—Scott

Dear Scott,

Let me affirm your instincts which recognize the significance of physical space. As embodied creatures, we must take space into account, and what we do with space reflects our theology. That’s why Roman Catholics have long designed their worship spaces to emphasize the Table and the Mass. Protestants, meanwhile, have always made the pulpit central because we emphasize the preached Word.

I’m a Protestant. So I would say, first and foremost, you want a space that allows the Word to be preached clearly so that people can hear it and not be distracted. To that end, a climate controlled space is preferable, at least for most people today. And semi-comfortable seating is useful. (Keep in mind, however, that sitting through church is an innovation of the Reformation. Since New Testament times, the congregation stood. There was also the bishop’s chair, choir stalls, and benches around the walls for the infirm and elderly.)

A well-lit space helps people to see their Bibles, and it works against the performance mentality that comes with theater-style lighting, where you light the stage but dim the lighting where people sit. What message does this theater approach to lighting send? It says that the people on stage are the performers, and that the attendees are there to spectate, maybe even to be entertained. No, no, no. The Bible tells congregations to address and sing to one another (Eph. 5:29; Col. 3:16). They’re present to hear from God’s Word, and to respond in music and in prayer. Every believer in the “audience” should see him or herself not as the audience but as a co-participant in what’s happening. So ditch the theater lighting, and maybe even angle the chairs slightly so they can see one another.

This theater-mentality also impacts how churches think through room acoustics and the high prices churches pay for acousticians. In goes the carpet and sound absorbing tiles which are used to soften the volume of heavy guitars, drums, and microphoned singers. As a result, the congregation’s singing becomes deadened. I’d say, lower the volume of everyone up front, remove the sound tiles, and let the sound of the congregation reverberate off hard walls and floors so that they can keep up with anyone leading by microphone. Hiring an acoustician might be a good thing to do, just make sure you tell them you’re not looking for a theater, but for something that amplifies the voices of everyone.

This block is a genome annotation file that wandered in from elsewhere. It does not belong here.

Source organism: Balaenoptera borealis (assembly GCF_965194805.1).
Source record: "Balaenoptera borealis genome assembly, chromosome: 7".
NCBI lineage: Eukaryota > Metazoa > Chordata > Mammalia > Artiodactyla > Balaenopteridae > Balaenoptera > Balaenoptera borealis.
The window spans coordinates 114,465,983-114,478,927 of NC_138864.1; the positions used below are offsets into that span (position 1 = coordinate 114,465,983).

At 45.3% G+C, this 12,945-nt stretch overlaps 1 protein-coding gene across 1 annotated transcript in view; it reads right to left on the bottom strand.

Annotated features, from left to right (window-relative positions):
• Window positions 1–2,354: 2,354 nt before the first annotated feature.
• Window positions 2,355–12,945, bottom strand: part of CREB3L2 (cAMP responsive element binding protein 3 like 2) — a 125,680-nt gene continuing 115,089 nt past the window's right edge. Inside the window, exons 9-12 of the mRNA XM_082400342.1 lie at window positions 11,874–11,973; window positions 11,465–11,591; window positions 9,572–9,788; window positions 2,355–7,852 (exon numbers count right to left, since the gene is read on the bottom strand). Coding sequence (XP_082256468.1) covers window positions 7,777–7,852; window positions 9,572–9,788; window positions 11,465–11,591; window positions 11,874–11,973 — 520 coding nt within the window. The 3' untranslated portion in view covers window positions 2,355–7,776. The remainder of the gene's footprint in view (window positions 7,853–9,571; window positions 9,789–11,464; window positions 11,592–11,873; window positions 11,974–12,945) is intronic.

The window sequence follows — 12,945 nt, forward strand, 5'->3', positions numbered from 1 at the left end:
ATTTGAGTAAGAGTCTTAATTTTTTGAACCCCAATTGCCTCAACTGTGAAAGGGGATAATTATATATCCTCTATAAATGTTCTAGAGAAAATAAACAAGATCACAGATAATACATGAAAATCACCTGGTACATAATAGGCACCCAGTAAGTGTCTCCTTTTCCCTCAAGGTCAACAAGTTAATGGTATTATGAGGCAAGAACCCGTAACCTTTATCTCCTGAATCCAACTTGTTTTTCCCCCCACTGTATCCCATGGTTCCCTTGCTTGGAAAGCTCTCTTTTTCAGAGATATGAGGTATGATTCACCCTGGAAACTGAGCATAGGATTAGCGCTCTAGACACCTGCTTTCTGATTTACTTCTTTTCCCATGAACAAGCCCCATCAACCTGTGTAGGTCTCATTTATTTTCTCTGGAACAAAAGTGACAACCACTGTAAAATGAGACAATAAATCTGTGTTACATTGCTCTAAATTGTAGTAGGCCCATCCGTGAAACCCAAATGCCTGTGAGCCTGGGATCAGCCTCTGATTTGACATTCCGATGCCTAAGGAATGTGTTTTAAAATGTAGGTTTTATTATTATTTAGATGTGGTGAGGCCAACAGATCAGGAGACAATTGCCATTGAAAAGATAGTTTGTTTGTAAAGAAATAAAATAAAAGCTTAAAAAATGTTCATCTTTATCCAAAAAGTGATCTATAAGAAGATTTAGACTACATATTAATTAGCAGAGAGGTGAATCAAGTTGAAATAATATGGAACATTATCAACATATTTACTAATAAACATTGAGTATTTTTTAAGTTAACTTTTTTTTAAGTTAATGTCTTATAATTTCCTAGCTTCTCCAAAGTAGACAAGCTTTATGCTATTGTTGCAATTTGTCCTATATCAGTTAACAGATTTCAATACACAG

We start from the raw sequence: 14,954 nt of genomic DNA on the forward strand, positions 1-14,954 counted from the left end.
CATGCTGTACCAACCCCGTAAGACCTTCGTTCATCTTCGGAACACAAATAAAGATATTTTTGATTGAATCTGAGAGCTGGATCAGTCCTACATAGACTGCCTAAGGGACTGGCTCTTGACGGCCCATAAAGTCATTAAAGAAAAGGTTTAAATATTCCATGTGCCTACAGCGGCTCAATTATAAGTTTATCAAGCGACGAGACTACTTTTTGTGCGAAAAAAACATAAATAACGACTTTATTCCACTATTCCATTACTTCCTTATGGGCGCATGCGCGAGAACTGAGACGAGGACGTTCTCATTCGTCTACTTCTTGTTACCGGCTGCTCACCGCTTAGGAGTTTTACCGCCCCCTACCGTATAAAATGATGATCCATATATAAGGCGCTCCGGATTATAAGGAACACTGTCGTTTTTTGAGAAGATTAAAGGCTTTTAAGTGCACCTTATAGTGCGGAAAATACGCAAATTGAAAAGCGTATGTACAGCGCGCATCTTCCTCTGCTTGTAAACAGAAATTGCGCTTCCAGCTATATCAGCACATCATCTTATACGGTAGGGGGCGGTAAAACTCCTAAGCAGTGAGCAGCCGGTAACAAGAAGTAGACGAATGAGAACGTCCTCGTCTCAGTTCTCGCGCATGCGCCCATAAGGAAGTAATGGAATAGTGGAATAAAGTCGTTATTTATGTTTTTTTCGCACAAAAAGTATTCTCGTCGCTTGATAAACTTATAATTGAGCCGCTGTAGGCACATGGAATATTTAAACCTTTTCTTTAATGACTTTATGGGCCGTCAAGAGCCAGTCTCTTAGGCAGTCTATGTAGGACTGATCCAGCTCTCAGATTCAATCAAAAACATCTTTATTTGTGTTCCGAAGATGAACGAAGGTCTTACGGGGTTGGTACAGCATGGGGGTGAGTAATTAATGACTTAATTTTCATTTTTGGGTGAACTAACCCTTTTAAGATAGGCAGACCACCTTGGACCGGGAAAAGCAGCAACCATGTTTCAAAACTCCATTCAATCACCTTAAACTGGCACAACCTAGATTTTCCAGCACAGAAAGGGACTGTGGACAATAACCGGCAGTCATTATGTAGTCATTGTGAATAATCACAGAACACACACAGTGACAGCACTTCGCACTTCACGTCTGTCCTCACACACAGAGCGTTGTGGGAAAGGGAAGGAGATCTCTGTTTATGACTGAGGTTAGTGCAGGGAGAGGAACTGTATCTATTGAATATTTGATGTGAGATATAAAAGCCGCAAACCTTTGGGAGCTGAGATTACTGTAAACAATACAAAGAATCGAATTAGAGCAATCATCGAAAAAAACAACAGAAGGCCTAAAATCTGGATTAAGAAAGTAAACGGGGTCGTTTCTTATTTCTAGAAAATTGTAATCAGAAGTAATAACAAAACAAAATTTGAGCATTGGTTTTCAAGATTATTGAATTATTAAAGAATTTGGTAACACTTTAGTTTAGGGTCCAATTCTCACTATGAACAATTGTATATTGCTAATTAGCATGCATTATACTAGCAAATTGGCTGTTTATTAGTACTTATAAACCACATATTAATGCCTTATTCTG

Finally, realize that nowhere does the New Testament tell us to achieve a certain “ethos” in our worship space for the sake of reviving the heart and giving life to the soul. The old covenant made a space—the Temple—crucial to worship. God dwelled there. But Jesus tells us we will now worship neither on the temple mount nor on any other mount, but in Spirit and in truth. We the members of the church are the temple, and God dwells in us.

Furthermore, God gives life through the Word (Rom. 10:17). Therefore, as much as I personally enjoy quiet and reverence-producing cathedral-like spaces, I believe the impulse among many Protestants to go searching for a high church liturgy and worship space, as if that’s going to fix the problem of shallow churches and nominal Christianity, is a fundamentally pragmatic impulse. Call it the Christian intelligentsia’s pragmatism. I don’t have a problem with high liturgy or big, quiet spaces. Use them. Fine. Whatever. My point is, such things don’t give life to the dead or change the leopard’s spots. The Word does. So preach, teach, read, and pray the Word deeply, profoundly, thickly, intelligently, demandingly, intensely, lovingly. And find a space that allows you to do that best.